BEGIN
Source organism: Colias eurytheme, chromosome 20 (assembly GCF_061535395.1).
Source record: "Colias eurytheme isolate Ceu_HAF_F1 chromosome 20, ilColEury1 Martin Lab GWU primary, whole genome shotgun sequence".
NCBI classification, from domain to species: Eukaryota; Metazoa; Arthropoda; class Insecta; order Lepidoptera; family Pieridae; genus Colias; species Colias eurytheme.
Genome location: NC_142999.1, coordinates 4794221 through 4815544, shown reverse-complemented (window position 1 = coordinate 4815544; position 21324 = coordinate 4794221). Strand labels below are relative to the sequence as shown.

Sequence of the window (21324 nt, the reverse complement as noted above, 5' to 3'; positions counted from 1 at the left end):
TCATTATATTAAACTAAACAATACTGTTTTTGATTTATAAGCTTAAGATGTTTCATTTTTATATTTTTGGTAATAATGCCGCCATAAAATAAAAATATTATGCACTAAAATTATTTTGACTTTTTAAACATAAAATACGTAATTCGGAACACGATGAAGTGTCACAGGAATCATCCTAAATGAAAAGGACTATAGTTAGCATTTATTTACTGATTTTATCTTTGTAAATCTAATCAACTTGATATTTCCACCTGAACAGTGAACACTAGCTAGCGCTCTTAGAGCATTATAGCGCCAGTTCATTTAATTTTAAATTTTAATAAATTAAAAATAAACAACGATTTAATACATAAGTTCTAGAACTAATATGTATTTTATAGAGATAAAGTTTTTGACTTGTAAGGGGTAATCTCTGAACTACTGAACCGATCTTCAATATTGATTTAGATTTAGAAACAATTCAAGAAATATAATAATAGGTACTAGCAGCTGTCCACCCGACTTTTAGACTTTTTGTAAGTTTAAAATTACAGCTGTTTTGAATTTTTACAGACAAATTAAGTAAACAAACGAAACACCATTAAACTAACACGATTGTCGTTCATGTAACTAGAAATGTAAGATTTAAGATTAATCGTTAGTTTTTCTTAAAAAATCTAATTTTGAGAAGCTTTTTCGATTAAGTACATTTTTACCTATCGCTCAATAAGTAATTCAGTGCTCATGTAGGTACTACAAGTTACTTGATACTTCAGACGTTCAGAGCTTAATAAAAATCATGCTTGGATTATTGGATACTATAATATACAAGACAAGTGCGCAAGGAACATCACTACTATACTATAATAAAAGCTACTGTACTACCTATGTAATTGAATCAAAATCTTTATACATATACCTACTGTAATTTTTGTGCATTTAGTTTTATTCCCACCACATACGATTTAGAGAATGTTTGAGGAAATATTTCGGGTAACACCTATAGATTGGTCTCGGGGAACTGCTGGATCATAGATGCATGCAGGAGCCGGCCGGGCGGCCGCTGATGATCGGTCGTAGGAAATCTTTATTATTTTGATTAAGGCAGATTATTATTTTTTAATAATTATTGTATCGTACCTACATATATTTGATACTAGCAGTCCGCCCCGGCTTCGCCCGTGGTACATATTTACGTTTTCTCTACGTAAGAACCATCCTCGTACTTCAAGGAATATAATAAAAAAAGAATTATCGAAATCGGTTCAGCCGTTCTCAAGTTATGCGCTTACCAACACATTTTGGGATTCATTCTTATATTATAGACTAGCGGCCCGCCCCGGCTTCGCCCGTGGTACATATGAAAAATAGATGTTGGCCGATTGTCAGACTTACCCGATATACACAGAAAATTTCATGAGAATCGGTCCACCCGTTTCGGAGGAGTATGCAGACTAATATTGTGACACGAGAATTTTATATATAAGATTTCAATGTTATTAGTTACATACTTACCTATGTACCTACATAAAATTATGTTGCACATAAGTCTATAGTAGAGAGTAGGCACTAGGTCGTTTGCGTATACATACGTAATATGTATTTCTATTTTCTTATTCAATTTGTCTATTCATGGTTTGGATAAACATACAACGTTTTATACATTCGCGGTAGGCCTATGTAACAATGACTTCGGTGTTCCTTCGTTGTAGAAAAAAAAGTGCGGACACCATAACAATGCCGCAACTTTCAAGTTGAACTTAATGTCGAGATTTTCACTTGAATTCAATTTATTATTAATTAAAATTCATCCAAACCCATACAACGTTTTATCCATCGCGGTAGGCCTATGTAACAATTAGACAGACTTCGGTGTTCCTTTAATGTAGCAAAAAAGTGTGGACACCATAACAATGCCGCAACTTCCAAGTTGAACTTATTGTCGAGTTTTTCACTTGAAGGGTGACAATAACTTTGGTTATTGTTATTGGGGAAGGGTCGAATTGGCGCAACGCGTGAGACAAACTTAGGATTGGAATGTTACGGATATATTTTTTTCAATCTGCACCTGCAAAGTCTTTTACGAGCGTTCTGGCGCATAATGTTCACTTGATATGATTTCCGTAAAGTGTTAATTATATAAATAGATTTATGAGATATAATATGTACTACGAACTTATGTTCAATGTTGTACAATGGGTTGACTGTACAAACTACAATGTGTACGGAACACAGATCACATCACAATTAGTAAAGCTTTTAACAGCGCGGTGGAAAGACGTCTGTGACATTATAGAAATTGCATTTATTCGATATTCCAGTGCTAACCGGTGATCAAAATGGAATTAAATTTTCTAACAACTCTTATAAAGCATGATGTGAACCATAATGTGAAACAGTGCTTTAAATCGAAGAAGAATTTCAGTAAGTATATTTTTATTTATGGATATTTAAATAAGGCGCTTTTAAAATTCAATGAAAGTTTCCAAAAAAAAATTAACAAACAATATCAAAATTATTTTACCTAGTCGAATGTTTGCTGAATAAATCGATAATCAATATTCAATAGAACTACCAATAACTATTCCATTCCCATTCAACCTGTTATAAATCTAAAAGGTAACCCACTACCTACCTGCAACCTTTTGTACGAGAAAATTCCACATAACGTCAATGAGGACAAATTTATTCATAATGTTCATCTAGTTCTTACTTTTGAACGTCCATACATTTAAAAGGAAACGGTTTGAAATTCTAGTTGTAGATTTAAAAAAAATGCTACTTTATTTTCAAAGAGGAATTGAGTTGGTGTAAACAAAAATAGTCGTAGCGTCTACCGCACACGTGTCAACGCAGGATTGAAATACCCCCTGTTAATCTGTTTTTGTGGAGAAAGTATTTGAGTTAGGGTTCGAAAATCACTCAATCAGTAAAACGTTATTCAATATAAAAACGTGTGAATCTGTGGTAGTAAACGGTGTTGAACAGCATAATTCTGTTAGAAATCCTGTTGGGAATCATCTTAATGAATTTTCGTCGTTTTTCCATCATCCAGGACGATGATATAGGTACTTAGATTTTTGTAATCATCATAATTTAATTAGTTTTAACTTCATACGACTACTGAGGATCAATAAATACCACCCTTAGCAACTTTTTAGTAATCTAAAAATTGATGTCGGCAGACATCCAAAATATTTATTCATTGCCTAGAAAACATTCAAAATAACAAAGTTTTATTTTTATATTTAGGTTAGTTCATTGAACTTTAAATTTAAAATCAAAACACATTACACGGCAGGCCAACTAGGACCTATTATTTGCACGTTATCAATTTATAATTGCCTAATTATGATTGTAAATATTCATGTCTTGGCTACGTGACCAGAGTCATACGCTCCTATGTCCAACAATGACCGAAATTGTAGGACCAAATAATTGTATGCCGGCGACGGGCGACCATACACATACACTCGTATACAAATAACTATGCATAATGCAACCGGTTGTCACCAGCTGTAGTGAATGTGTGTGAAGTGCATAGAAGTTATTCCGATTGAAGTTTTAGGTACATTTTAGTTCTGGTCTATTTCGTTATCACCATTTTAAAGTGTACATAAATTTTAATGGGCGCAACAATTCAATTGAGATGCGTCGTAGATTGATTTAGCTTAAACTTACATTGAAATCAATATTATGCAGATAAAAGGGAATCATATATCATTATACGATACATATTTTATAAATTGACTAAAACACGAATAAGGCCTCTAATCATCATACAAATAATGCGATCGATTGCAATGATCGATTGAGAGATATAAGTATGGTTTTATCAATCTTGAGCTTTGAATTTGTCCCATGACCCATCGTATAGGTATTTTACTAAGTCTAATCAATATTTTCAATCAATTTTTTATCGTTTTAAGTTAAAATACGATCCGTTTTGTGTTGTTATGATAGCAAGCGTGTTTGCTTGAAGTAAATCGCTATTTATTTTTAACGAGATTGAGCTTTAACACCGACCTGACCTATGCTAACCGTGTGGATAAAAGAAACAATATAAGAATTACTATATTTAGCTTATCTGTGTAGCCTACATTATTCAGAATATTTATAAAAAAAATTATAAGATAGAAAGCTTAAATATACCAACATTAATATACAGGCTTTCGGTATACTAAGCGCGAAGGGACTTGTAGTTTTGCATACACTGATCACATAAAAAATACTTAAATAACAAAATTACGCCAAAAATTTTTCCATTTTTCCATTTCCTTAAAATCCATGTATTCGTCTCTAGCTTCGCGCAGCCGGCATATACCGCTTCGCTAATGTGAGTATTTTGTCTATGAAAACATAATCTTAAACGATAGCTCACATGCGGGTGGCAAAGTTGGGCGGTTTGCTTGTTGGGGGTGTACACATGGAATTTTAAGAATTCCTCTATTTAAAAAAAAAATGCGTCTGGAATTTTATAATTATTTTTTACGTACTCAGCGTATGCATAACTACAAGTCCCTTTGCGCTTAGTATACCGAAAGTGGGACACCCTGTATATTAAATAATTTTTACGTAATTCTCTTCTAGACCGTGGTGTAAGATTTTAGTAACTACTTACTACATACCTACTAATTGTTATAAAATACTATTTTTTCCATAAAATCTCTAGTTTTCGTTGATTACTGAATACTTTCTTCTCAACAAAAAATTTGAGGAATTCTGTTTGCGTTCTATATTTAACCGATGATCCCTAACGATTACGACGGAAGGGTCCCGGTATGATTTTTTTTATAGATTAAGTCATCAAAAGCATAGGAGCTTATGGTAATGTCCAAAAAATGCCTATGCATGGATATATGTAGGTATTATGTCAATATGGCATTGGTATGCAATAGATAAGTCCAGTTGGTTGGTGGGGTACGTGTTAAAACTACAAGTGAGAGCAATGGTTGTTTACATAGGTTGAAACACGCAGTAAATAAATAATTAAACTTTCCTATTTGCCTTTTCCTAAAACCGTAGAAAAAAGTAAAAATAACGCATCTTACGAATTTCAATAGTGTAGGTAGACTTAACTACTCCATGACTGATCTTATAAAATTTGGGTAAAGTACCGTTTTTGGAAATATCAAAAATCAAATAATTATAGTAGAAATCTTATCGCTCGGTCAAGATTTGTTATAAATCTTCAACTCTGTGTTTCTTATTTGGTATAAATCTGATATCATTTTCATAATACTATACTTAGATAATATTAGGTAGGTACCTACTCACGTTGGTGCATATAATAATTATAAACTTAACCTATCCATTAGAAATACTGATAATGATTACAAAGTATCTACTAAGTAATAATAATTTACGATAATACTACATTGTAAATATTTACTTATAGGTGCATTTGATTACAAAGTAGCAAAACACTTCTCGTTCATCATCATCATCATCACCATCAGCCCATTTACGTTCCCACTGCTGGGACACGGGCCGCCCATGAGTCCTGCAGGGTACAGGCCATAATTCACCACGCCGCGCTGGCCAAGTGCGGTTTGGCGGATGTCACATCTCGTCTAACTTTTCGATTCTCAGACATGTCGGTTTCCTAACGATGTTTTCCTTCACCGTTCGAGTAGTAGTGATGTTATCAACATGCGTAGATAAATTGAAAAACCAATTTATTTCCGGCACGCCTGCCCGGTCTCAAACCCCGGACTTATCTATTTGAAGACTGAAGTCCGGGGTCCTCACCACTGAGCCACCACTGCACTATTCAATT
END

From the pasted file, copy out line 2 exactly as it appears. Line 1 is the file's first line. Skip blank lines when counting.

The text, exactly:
Source record: "Colias eurytheme isolate Ceu_HAF_F1 chromosome 20, ilColEury1 Martin Lab GWU primary, whole genome shotgun sequence".